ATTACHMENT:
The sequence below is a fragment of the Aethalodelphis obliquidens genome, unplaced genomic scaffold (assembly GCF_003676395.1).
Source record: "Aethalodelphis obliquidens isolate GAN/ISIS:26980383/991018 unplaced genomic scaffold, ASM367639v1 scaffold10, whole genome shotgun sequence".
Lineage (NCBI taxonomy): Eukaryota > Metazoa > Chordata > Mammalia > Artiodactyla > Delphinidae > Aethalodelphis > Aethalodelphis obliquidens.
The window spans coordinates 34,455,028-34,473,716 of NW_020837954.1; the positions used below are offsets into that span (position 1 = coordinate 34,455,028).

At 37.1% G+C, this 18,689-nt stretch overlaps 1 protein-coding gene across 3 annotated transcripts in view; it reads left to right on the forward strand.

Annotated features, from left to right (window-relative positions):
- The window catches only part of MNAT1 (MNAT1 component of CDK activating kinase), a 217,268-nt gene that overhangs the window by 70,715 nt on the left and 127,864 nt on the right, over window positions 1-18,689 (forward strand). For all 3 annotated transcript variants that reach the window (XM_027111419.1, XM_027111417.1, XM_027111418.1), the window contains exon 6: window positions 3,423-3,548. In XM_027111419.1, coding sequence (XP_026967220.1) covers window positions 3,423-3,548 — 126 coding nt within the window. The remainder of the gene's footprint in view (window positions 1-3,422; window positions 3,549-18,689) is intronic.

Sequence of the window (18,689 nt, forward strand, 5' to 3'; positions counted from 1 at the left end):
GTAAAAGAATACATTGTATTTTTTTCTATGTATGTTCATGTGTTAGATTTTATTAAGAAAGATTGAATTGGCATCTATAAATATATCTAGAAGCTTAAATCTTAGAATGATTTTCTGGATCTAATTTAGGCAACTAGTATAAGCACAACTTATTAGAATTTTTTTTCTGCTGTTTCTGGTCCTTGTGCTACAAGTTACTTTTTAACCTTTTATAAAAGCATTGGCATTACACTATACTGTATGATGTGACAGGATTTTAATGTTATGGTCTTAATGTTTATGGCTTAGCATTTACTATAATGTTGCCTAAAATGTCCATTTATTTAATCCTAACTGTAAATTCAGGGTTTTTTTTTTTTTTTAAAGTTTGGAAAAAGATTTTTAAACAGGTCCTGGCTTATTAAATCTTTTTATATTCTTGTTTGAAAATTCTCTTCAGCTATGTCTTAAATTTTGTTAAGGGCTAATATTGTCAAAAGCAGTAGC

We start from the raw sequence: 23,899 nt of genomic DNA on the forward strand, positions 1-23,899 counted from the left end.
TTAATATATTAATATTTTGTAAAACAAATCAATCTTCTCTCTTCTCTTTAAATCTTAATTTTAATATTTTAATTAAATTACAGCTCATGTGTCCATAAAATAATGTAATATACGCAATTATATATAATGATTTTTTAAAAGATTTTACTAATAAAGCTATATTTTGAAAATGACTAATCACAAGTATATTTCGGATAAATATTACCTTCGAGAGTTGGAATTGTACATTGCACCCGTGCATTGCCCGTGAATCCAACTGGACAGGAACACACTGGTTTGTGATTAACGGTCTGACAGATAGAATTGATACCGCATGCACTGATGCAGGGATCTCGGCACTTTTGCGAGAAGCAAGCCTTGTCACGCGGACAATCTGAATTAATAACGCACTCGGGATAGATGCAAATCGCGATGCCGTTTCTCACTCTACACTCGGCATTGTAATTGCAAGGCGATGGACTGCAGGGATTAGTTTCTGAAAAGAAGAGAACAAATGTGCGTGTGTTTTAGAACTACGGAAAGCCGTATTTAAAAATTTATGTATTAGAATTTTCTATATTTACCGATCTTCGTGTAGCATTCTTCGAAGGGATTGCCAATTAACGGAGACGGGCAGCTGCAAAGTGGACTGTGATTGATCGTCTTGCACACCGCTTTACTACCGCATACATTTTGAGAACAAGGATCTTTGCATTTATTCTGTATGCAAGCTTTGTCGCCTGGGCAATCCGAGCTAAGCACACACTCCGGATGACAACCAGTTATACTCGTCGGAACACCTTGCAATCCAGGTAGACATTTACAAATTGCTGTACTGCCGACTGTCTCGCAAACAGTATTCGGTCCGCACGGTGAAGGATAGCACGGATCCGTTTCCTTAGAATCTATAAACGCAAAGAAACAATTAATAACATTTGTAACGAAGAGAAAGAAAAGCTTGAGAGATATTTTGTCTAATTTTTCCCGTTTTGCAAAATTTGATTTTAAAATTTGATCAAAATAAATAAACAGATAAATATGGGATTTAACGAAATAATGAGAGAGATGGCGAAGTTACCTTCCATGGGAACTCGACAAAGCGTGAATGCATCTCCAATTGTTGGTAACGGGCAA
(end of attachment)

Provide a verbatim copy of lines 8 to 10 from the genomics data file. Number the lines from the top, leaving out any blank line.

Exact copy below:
Sequence of the window (18,689 nt, forward strand, 5' to 3'; positions counted from 1 at the left end):
GTAAAAGAATACATTGTATTTTTTTCTATGTATGTTCATGTGTTAGATTTTATTAAGAAAGATTGAATTGGCATCTATAAATATATCTAGAAGCTTAAATCTTAGAATGATTTTCTGGATCTAATTTAGGCAACTAGTATAAGCACAACTTATTAGAATTTTTTTTCTGCTGTTTCTGGTCCTTGTGCTACAAGTTACTTTTTAACCTTTTATAAAAGCATTGGCATTACACTATACTGTATGATGTGACAGGATTTTAATGTTATGGTCTTAATGTTTATGGCTTAGCATTTACTATAATGTTGCCTAAAATGTCCATTTATTTAATCCTAACTGTAAATTCAGGGTTTTTTTTTTTTTTTAAAGTTTGGAAAAAGATTTTTAAACAGGTCCTGGCTTATTAAATCTTTTTATATTCTTGTTTGAAAATTCTCTTCAGCTATGTCTTAAATTTTGTTAAGGGCTAATATTGTCAAAAGCAGTAGC

We start from the raw sequence: 23,899 nt of genomic DNA on the forward strand, positions 1-23,899 counted from the left end.